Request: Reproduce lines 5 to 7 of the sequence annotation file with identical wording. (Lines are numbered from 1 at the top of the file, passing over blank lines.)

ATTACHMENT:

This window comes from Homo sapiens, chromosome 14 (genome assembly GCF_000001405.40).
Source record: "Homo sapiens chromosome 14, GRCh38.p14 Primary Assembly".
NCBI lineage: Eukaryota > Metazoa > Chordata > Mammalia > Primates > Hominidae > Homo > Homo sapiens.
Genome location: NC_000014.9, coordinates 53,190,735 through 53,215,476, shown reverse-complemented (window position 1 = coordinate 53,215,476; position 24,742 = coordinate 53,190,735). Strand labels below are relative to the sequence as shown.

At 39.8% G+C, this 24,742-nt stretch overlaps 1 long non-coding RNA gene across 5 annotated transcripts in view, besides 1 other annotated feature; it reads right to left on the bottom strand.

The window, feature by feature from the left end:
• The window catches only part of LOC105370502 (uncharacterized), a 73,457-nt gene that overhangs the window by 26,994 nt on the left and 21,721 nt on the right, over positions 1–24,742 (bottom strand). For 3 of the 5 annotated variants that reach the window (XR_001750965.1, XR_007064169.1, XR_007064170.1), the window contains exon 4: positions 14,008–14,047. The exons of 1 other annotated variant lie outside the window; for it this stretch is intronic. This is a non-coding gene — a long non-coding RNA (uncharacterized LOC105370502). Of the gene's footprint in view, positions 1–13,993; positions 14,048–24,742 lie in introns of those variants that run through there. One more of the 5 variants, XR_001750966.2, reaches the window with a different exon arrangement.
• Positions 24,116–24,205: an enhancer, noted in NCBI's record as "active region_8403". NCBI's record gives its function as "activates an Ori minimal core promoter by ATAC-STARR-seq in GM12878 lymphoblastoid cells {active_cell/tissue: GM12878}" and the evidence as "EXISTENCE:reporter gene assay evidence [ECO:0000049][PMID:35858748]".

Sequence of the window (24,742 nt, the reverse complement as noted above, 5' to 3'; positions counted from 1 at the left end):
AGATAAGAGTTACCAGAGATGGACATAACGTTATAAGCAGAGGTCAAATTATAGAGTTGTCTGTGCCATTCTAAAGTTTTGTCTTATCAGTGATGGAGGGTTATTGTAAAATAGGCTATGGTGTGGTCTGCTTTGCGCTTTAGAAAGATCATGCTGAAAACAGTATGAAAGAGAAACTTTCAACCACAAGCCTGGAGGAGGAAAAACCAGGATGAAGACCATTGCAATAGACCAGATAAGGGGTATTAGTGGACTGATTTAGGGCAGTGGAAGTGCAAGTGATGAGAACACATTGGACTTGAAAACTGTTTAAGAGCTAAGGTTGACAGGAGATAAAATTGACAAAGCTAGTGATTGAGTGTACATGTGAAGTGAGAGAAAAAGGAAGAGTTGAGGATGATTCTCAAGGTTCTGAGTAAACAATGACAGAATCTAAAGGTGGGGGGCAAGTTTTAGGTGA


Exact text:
At 39.8% G+C, this 24,742-nt stretch overlaps 1 long non-coding RNA gene across 5 annotated transcripts in view, besides 1 other annotated feature; it reads right to left on the bottom strand.

The window, feature by feature from the left end:
• The window catches only part of LOC105370502 (uncharacterized), a 73,457-nt gene that overhangs the window by 26,994 nt on the left and 21,721 nt on the right, over positions 1–24,742 (bottom strand). For 3 of the 5 annotated variants that reach the window (XR_001750965.1, XR_007064169.1, XR_007064170.1), the window contains exon 4: positions 14,008–14,047. The exons of 1 other annotated variant lie outside the window; for it this stretch is intronic. This is a non-coding gene — a long non-coding RNA (uncharacterized LOC105370502). Of the gene's footprint in view, positions 1–13,993; positions 14,048–24,742 lie in introns of those variants that run through there. One more of the 5 variants, XR_001750966.2, reaches the window with a different exon arrangement.